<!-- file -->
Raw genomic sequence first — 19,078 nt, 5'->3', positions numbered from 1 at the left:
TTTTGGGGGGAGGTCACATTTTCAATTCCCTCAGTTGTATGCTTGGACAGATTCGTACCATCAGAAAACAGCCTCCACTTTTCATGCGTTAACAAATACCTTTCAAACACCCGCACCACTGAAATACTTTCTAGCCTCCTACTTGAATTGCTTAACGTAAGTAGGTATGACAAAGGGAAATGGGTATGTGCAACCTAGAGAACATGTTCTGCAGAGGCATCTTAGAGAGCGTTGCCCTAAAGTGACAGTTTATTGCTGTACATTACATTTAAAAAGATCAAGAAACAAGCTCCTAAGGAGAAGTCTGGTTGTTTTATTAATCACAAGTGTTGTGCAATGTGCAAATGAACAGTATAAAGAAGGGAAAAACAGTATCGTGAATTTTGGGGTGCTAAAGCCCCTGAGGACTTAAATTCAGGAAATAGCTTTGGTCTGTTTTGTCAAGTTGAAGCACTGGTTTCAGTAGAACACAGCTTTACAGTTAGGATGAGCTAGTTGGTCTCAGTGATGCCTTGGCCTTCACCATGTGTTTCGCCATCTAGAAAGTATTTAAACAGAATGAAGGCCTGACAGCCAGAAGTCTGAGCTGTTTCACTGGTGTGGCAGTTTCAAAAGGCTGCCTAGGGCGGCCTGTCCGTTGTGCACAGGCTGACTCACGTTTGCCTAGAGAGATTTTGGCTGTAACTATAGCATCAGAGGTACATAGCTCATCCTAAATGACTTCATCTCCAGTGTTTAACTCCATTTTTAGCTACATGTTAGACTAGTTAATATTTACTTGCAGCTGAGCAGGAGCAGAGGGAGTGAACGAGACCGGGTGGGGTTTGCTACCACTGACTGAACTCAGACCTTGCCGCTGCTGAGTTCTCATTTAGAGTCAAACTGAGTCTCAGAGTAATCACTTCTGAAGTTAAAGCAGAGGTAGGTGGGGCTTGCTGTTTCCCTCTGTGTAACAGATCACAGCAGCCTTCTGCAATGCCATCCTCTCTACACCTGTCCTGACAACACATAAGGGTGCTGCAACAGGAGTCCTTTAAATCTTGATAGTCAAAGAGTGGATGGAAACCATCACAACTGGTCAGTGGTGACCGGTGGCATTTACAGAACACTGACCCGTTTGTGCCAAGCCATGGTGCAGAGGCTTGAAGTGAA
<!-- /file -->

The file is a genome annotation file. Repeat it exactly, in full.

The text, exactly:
Raw genomic sequence first — 19,078 nt, 5'->3', positions numbered from 1 at the left:
TTTTGGGGGGAGGTCACATTTTCAATTCCCTCAGTTGTATGCTTGGACAGATTCGTACCATCAGAAAACAGCCTCCACTTTTCATGCGTTAACAAATACCTTTCAAACACCCGCACCACTGAAATACTTTCTAGCCTCCTACTTGAATTGCTTAACGTAAGTAGGTATGACAAAGGGAAATGGGTATGTGCAACCTAGAGAACATGTTCTGCAGAGGCATCTTAGAGAGCGTTGCCCTAAAGTGACAGTTTATTGCTGTACATTACATTTAAAAAGATCAAGAAACAAGCTCCTAAGGAGAAGTCTGGTTGTTTTATTAATCACAAGTGTTGTGCAATGTGCAAATGAACAGTATAAAGAAGGGAAAAACAGTATCGTGAATTTTGGGGTGCTAAAGCCCCTGAGGACTTAAATTCAGGAAATAGCTTTGGTCTGTTTTGTCAAGTTGAAGCACTGGTTTCAGTAGAACACAGCTTTACAGTTAGGATGAGCTAGTTGGTCTCAGTGATGCCTTGGCCTTCACCATGTGTTTCGCCATCTAGAAAGTATTTAAACAGAATGAAGGCCTGACAGCCAGAAGTCTGAGCTGTTTCACTGGTGTGGCAGTTTCAAAAGGCTGCCTAGGGCGGCCTGTCCGTTGTGCACAGGCTGACTCACGTTTGCCTAGAGAGATTTTGGCTGTAACTATAGCATCAGAGGTACATAGCTCATCCTAAATGACTTCATCTCCAGTGTTTAACTCCATTTTTAGCTACATGTTAGACTAGTTAATATTTACTTGCAGCTGAGCAGGAGCAGAGGGAGTGAACGAGACCGGGTGGGGTTTGCTACCACTGACTGAACTCAGACCTTGCCGCTGCTGAGTTCTCATTTAGAGTCAAACTGAGTCTCAGAGTAATCACTTCTGAAGTTAAAGCAGAGGTAGGTGGGGCTTGCTGTTTCCCTCTGTGTAACAGATCACAGCAGCCTTCTGCAATGCCATCCTCTCTACACCTGTCCTGACAACACATAAGGGTGCTGCAACAGGAGTCCTTTAAATCTTGATAGTCAAAGAGTGGATGGAAACCATCACAACTGGTCAGTGGTGACCGGTGGCATTTACAGAACACTGACCCGTTTGTGCCAAGCCATGGTGCAGAGGCTTGAAGTGAA